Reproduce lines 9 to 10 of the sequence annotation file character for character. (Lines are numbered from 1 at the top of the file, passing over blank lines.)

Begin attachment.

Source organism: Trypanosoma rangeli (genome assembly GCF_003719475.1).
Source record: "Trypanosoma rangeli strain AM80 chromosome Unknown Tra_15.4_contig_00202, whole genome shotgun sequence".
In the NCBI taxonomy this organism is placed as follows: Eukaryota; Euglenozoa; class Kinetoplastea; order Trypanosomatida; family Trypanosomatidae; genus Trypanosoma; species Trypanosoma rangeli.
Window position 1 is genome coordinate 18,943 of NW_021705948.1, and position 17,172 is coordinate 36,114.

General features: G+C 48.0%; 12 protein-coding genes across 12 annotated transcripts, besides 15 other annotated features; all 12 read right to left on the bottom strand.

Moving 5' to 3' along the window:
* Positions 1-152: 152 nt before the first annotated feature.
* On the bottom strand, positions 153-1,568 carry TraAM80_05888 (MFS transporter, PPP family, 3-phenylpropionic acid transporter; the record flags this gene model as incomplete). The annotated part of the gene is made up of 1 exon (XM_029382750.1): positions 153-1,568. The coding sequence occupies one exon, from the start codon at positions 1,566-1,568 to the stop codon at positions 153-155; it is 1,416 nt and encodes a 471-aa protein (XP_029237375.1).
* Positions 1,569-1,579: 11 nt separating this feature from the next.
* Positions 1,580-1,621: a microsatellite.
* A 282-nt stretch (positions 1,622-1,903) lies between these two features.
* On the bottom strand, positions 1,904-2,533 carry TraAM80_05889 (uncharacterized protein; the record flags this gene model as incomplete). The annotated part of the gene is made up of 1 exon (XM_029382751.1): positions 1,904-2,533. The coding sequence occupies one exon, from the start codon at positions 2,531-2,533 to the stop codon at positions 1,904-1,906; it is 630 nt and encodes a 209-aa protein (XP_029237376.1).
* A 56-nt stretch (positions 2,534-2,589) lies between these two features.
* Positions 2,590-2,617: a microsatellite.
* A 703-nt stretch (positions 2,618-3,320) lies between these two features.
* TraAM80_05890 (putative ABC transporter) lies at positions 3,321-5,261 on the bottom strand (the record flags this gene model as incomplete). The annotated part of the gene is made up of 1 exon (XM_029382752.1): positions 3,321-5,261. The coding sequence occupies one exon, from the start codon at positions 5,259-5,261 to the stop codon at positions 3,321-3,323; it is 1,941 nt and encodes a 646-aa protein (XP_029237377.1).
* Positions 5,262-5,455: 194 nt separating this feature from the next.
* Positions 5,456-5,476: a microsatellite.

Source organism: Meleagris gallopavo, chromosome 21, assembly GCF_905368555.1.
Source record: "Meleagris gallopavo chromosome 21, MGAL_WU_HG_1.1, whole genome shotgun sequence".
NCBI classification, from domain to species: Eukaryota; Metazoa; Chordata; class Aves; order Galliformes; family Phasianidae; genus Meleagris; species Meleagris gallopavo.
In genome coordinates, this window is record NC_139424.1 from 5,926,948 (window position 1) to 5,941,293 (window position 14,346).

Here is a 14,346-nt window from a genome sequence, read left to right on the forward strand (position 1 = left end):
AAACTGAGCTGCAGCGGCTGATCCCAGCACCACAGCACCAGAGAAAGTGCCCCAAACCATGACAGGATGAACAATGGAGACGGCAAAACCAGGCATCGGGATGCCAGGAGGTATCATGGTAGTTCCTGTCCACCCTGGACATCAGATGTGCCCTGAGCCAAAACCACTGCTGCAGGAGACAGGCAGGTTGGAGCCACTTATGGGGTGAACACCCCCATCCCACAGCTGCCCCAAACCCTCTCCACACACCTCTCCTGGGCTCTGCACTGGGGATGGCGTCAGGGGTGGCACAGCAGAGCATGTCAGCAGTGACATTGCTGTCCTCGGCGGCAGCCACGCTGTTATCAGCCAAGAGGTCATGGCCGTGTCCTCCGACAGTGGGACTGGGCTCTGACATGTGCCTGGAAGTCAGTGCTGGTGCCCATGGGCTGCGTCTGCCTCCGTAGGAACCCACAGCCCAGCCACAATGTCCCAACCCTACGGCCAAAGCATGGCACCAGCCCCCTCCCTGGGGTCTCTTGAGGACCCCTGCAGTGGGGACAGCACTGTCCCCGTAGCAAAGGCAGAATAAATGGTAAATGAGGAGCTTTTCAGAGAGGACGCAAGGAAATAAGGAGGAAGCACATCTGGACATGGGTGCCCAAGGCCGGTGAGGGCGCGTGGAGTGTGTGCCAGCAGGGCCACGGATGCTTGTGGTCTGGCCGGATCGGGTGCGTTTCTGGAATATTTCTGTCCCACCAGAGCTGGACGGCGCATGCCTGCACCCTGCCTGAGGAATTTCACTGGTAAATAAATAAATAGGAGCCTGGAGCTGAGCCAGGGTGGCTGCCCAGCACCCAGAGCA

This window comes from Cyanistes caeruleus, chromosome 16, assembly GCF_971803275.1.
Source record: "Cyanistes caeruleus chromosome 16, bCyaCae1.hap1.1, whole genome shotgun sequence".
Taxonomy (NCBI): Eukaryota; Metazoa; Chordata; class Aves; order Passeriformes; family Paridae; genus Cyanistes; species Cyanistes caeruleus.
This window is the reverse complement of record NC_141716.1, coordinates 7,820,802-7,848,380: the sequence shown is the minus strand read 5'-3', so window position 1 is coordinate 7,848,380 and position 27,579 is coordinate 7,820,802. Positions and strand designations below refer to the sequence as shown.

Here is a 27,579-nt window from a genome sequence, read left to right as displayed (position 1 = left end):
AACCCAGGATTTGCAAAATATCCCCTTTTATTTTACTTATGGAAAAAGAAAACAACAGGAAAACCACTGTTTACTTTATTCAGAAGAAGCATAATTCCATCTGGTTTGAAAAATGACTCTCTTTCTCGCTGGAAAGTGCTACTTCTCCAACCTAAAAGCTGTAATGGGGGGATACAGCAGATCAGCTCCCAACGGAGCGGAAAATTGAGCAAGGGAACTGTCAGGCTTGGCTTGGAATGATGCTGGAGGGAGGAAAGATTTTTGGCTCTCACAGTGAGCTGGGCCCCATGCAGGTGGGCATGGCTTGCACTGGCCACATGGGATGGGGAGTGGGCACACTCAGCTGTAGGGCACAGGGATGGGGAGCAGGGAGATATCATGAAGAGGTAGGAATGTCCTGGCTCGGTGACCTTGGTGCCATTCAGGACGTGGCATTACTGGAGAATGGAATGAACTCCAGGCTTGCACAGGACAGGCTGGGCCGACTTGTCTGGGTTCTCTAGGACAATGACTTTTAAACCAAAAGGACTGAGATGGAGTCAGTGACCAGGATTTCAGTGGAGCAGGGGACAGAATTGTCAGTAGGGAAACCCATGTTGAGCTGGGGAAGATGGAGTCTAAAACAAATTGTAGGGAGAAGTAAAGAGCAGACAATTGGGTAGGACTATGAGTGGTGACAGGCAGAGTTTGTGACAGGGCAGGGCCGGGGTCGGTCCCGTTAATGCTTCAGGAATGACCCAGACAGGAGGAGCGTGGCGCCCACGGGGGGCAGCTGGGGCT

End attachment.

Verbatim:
* Positions 1,569-1,579: 11 nt separating this feature from the next.
* Positions 1,580-1,621: a microsatellite.